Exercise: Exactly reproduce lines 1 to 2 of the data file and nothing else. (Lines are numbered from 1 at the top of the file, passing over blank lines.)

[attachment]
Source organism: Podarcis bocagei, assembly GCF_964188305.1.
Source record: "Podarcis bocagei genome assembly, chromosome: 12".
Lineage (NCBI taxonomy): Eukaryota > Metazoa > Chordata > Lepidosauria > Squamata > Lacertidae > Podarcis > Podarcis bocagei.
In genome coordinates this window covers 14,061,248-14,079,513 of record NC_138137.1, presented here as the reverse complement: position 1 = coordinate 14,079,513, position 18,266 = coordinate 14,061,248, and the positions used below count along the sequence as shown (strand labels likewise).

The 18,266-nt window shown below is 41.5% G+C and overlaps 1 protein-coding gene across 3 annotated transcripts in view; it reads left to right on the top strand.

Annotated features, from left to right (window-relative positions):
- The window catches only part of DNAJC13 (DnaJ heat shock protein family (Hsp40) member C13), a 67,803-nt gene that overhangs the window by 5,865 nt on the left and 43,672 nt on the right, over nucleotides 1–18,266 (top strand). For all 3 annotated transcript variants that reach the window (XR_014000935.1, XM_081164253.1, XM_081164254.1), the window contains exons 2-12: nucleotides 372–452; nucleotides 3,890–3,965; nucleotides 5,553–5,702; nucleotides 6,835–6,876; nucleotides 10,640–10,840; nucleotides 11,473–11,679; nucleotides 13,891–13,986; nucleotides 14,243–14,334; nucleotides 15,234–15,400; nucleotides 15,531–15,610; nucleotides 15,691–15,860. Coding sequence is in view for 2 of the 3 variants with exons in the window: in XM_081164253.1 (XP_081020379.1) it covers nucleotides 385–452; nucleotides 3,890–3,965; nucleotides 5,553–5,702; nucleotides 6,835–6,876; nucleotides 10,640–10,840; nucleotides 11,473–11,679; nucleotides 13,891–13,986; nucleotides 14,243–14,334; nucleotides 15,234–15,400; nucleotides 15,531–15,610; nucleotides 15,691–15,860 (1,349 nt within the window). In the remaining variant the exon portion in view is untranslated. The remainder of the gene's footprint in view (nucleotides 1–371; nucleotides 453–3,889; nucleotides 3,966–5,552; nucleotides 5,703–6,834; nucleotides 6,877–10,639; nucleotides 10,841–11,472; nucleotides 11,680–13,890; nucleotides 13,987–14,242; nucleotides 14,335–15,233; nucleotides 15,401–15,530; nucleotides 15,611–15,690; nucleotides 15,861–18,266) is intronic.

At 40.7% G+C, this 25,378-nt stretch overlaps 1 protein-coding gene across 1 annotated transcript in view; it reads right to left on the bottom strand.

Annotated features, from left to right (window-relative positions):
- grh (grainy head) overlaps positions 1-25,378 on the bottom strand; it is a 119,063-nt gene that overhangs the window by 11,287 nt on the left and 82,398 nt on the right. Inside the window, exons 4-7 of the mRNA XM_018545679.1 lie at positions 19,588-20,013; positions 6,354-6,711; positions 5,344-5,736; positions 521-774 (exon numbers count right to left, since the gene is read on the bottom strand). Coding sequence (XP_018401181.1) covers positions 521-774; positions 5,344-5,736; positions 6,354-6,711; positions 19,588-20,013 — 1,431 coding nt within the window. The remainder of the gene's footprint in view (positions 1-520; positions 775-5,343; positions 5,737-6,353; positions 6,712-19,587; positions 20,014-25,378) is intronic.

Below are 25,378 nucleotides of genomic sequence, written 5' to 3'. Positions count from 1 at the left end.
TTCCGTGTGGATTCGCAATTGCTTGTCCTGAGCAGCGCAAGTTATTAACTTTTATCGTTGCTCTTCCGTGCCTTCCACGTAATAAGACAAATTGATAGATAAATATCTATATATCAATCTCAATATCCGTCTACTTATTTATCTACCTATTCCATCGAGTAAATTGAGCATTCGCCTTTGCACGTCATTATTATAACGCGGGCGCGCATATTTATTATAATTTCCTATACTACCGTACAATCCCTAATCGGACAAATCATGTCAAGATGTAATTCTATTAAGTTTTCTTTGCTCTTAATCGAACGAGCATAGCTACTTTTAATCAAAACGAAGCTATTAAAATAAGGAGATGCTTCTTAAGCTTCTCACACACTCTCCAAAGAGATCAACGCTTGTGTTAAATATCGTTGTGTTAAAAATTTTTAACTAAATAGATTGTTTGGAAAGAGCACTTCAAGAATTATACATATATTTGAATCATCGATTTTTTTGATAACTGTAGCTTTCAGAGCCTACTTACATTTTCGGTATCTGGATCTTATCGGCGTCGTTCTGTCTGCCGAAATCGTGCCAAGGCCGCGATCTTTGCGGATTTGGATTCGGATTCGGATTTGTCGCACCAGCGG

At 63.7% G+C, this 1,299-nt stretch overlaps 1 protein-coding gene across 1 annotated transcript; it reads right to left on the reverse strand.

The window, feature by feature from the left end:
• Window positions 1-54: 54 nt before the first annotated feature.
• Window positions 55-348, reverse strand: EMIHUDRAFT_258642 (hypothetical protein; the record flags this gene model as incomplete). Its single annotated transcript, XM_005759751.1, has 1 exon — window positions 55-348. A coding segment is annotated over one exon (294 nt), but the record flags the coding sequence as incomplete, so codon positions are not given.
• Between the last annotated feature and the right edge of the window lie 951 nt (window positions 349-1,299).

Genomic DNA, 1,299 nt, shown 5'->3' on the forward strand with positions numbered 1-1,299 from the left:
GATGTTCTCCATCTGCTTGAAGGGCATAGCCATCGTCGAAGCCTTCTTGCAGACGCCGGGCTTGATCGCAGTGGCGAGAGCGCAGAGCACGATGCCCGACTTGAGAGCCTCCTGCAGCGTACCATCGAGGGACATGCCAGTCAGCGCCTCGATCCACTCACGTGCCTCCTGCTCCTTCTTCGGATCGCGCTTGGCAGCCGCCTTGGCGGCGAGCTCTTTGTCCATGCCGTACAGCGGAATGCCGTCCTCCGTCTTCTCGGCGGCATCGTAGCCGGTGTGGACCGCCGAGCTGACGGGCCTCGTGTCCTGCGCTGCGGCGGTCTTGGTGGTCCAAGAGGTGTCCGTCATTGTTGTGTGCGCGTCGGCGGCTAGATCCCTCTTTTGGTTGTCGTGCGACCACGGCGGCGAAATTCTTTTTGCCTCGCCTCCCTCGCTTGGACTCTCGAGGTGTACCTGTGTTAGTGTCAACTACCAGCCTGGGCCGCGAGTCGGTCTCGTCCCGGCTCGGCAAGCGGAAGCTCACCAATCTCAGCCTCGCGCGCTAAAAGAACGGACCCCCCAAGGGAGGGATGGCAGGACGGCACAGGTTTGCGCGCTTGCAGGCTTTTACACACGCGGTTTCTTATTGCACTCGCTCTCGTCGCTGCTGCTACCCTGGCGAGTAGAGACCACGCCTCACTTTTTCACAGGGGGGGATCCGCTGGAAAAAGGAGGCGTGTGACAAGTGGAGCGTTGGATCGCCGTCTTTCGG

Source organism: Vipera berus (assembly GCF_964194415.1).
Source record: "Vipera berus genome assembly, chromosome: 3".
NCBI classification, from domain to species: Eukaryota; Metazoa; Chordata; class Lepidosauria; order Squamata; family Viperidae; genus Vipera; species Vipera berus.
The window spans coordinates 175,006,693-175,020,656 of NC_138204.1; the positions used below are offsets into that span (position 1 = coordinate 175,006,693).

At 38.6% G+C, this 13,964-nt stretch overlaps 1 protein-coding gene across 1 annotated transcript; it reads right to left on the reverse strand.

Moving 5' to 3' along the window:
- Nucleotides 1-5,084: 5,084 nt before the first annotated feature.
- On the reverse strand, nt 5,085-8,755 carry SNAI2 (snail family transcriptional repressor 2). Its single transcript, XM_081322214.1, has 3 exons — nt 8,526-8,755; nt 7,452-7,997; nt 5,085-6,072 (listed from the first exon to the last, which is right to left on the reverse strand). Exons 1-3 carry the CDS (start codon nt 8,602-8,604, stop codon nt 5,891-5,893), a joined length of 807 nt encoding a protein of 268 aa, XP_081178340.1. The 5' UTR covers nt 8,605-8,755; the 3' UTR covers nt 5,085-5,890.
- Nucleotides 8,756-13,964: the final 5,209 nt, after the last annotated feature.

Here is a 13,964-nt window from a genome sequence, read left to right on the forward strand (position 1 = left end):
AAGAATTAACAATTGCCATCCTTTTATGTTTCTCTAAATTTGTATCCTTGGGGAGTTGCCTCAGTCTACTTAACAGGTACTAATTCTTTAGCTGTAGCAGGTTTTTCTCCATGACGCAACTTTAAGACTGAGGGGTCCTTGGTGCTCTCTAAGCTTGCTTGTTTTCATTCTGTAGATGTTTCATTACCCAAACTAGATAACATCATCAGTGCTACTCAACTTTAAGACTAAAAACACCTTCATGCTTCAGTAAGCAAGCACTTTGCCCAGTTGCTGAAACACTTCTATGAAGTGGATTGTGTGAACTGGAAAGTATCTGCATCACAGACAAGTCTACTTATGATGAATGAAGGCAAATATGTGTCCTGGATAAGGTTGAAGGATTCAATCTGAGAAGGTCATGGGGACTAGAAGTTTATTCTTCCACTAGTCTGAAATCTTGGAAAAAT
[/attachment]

Source organism: Podarcis bocagei, assembly GCF_964188305.1.
Source record: "Podarcis bocagei genome assembly, chromosome: 12".